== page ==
So what are the primary advantages for you as a web site owner to build an environment of trust? First and foremost is the fact that users are more likely to share personal information - the data you need to successfully build a relationship with them. Using this data, web site owners can provide a more personalized, productive and time saving experience for the web site user increasing their level of user satisfaction which in turn should result in higher "look to book' ratios", lower acquisition costs, increased revenue and of course increased profits for the site owner. This also translates into a significant competitive advantage.

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Eco-Friendly Practices: Corporate Social Responsibility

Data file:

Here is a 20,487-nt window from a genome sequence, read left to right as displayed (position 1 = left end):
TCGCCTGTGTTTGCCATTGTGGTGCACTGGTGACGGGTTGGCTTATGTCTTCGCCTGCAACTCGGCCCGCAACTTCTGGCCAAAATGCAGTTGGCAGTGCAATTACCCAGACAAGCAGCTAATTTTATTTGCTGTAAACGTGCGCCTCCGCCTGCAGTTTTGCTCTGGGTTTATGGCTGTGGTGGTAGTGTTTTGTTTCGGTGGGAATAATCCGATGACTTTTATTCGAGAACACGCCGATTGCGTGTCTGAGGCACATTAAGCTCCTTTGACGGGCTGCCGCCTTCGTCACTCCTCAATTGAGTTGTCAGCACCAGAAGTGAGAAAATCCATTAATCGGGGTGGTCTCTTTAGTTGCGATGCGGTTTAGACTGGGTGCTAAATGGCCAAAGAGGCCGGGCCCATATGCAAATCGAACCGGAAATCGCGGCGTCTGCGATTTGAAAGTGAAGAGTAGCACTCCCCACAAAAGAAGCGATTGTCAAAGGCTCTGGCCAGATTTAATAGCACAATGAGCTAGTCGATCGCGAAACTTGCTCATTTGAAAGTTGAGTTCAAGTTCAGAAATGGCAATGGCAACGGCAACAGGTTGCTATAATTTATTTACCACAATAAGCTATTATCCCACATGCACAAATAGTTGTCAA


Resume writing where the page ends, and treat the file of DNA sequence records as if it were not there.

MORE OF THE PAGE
The hotel industry has undertaken a long-term effort to build more responsible and socially conscious businesses. What began with small efforts to reduce waste - such as paperless checkouts and refillable soap dispensers - has evolved into an international movement toward implementing sustainable development practices. In addition to establishing themselves as good corporate citizens, adopting eco-friendly practices is sound business for hotels. According to a recent report from Deloitte, 95% of business travelers believe the hotel industry should be undertaking “green” initiatives, and Millennials are twice as likely to support brands with strong management of environmental and social issues. Given these conclusions, hotels are continuing to innovate in the areas of environmental sustainability. For example, one leading hotel chain has designed special elevators that collect kinetic energy from the moving lift and in the process, they have reduced their energy consumption by 50%  over conventional elevators. Also, they installed an advanced air conditioning system which employs a magnetic mechanical system that makes them more energy efficient. Other hotels are installing Intelligent Building Systems which monitor and control temperatures in rooms, common areas and swimming pools, as well as ventilation and cold water systems. Some hotels are installing Electric Vehicle charging stations, planting rooftop gardens, implementing stringent recycling programs, and insisting on the use of biodegradable materials. Another trend is the creation of Green Teams within a hotel's operation that are tasked to implement earth-friendly practices and manage budgets for green projects. Some hotels have even gone so far as to curtail or eliminate room service, believing that keeping the kitchen open 24/7 isn't terribly sustainable. The May issue of the Hotel Business Review will document what some hotels are doing to integrate sustainable practices into their operations and how they are benefiting from them.